Once the box has been compromised, Canada Post suspends delivery until the locking mechanism has been repaired or upgraded.  In the notice to the residents, they  are advised that their mail must be retrieved at the nearest Canada Post Distribution Centre during their regular working hours or at a set time frame (i.e. 10 AM to 2 PM).  For individuals commuting to work, these hours are not convenient.

This arrangement will continue for 1 to 2 weeks or longer until the Super Box security has been corrected.

To address thefts from these Super Mail Boxes, Canada Post is suggesting to residents:

  • collect your mail daily;
  • call 911 if you see any suspicious activities around one of the Super Mail Boxes; and
  • have someone pickup your mail if you are on holidays or subscribe to their Hold Mail Service – $40.95 for the first 5 weeks and $7.50 for each subsequent week.

Stolen mail is used by identity thieves to intercept credit cards, bank information, drivers license information, etc… to fraudulently acquire funds against your name which you will be liable for at a later date.

We started to explore how big this problem is in Canada and in the Lower Mainland of British Columbia.

Photograph of Canada Posts' Super Mail Boxes that have  been tagged as being compromised (Source of photo - Sheldon Boles).

Photograph of Canada Posts’ Super Mail Boxes that have been tagged as being compromised (Source of photo – Sheldon Boles).

Through our internet search, we were shocked to discover that theft from these Super Mail Boxes is a major problem in the Lower Mainland of British Columbia.  According to a CBC report, Super Mail Box thefts from 2008 to 2013 continue to escalate with no indication of any reduction.

Other news stories on Canada Mail Box Thefts & Concerns are included below:

Super mailbox thieves now using keys, says Surrey victim – check out this article

Super mailbox theft means residents drive 20-km for pick-up – check out this article

Canada Post targets super-mailbox thieves with bait mail – check out this article

With the likelihood of Canada Post NOT reversing their decision, the current and future users of the Canada Post’s Super Mail Boxes will need to undertake steps to protect their incoming and outgoing mail.  We have included some suggestions below:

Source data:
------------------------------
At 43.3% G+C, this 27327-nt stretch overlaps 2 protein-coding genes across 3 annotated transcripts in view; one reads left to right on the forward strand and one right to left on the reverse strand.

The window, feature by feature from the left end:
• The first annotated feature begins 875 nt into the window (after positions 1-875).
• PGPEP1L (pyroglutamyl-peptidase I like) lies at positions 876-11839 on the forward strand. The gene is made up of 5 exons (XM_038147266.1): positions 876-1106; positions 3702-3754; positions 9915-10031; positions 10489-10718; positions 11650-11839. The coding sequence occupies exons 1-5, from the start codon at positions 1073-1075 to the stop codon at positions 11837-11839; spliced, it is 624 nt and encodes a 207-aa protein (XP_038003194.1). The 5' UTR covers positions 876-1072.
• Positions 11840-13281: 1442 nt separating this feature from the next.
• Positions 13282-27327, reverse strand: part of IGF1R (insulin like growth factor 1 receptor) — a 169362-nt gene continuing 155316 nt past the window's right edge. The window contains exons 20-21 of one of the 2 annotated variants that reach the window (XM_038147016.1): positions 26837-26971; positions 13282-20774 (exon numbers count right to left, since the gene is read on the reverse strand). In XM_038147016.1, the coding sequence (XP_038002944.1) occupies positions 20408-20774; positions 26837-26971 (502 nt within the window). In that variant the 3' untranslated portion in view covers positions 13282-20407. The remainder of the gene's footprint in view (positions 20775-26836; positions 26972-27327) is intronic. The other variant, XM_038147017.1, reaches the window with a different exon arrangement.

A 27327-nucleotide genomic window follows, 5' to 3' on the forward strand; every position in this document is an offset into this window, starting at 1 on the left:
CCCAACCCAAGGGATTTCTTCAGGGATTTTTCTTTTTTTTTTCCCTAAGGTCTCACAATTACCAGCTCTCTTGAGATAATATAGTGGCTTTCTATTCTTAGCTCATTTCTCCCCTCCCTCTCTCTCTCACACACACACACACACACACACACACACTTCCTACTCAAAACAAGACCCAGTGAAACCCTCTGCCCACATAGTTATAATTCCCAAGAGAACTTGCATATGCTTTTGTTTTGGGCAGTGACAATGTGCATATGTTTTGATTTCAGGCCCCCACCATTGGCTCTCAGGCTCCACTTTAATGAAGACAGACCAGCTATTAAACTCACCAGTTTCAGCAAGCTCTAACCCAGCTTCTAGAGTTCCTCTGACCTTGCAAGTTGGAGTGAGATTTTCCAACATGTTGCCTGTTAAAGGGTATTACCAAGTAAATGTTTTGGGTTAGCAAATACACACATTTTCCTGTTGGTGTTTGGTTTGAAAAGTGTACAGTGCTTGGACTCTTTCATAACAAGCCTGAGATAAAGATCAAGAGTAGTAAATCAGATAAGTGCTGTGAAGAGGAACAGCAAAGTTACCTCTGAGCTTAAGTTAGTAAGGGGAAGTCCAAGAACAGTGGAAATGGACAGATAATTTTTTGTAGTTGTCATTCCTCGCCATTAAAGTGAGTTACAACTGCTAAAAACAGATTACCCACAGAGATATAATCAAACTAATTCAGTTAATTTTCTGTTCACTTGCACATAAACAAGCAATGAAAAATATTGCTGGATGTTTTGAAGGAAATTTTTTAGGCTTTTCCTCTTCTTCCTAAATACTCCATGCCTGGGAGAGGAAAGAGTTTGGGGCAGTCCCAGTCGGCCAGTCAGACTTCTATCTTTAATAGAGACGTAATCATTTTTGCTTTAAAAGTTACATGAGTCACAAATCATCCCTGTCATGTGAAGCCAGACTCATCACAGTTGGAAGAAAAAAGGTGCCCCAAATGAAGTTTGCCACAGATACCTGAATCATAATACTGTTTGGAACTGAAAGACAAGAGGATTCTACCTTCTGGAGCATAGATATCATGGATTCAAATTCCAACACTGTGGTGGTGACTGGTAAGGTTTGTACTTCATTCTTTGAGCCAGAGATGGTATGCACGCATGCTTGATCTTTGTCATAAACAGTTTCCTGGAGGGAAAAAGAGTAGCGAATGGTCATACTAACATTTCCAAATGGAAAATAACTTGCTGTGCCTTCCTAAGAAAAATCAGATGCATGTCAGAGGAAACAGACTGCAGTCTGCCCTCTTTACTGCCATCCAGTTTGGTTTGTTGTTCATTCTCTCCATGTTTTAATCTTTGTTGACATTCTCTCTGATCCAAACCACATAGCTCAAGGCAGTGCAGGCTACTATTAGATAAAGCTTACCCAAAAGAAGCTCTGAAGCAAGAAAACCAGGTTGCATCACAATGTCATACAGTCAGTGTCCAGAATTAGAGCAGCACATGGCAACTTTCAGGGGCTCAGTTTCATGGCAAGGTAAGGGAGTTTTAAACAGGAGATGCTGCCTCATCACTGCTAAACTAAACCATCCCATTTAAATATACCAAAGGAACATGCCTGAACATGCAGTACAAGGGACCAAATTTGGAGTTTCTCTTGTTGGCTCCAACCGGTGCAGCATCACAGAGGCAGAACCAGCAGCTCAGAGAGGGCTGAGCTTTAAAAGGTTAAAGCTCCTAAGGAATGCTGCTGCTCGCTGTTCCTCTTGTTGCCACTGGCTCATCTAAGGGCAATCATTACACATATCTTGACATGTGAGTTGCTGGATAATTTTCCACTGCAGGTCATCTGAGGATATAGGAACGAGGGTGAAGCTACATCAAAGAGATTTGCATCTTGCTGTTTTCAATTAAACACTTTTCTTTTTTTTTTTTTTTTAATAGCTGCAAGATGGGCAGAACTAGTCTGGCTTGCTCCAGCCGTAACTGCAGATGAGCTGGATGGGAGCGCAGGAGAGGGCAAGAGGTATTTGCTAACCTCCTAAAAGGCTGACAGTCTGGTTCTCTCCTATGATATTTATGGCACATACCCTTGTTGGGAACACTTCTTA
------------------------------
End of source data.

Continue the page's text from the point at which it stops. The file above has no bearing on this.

• DO NOT place outgoing mail in the Super Mail Box slot.  Instead, you should physically take the outgoing mail to a postal outlet like Shopper’s Drug Mart;
  • Discontinue receiving your banking statement via the regular mail.  Instead, you should arrange to access your banking information via your Bank ATM machine or via on-line banking;
  • Discontinue receiving your monthly bills via the regular mail.  Check to see if your bill can be automatically be charged to your credit card account or payment via on-line banking;
  • Arrange to have no cheques delivered to you and instead have the fund directly deposited into your bank account;
  • If you are away for a period of time, arrange for someone to pickup your mail at the Super Mail Box every day or subscribe to Canada Post’s Hold Mail Service; and
  • Consider obtaining a mail box at either a UPS Store or Shopper’s Drug Mart.  Annual fee is $150.00 plus the Canada Post fee for changing of address – 4 months is $54.55 (PST & HST included).

As noted above, Canada Post is reducing their budget which translates into:

  • a reduced service and convenience for you;
  • increased costs to you;
  • potential loss of your time in having to drive to the nearest Canada Post Distribution Centre when you Super Mail Box has been compromised; and
  • increased possibility of becoming a victim of identity theft.

To avoid being a victim of identity theft, we must all take the necessary steps to protect ourselves.  If your not happy with the situation, there is no need to complain to your Mail Delivery person.  The decision rests with Chief Executive Officer of Canada Post and the federal government.

It must be remembered that it was not that long ago when mail was delivered to mail boxes at the side of the road.  The only protection was an flap to protect the mail from rain and snow.  In those times, we were more trusting.

However now with identity theft, we all could be a potential victim.